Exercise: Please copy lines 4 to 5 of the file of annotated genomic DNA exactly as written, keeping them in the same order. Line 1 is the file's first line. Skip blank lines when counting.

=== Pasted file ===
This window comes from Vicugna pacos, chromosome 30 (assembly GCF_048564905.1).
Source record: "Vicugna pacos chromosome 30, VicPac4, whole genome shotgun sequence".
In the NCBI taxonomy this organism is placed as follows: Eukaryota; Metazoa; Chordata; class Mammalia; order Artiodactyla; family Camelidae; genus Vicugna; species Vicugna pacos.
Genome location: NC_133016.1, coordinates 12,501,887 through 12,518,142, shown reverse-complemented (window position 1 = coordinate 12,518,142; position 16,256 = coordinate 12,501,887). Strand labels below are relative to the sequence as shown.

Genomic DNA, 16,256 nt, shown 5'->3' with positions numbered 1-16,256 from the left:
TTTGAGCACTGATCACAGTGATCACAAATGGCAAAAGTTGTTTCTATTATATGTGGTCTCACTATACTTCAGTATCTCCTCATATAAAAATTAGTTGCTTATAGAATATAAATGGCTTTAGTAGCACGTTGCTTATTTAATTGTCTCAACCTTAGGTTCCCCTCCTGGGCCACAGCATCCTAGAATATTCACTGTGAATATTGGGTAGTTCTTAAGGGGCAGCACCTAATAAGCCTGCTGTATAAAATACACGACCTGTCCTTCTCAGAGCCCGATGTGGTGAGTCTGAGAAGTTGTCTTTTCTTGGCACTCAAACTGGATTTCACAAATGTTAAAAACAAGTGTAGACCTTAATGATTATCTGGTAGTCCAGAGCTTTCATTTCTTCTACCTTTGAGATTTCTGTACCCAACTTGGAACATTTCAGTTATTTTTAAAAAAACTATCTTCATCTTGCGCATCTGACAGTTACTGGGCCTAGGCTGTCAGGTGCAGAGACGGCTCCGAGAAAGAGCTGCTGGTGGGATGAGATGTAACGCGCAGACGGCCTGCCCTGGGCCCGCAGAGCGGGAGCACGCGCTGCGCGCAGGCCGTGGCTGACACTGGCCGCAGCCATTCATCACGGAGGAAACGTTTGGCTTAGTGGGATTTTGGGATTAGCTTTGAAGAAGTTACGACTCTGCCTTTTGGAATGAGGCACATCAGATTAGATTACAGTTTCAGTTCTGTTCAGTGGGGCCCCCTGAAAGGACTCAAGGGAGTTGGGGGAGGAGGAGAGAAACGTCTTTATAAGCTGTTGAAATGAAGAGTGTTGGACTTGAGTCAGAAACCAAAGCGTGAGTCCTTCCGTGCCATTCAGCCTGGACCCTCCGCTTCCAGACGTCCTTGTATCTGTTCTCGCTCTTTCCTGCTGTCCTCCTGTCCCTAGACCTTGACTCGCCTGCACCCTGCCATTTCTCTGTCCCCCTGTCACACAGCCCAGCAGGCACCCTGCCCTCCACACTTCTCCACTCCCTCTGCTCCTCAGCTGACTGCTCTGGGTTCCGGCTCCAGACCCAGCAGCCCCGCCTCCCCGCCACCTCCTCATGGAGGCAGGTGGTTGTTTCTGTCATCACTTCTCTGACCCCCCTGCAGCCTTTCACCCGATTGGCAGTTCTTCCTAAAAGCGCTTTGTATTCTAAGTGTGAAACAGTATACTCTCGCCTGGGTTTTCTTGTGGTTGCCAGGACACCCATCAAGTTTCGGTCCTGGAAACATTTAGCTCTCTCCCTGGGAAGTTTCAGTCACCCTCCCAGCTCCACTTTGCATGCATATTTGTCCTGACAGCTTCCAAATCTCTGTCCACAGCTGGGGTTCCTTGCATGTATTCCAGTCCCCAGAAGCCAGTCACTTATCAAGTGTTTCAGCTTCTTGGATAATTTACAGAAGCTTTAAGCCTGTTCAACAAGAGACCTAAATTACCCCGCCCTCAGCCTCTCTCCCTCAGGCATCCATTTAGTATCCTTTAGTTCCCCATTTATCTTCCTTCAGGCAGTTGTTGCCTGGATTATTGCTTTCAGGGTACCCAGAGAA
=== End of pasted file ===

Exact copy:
Genome location: NC_133016.1, coordinates 12,501,887 through 12,518,142, shown reverse-complemented (window position 1 = coordinate 12,518,142; position 16,256 = coordinate 12,501,887). Strand labels below are relative to the sequence as shown.

Genomic DNA, 16,256 nt, shown 5'->3' with positions numbered 1-16,256 from the left: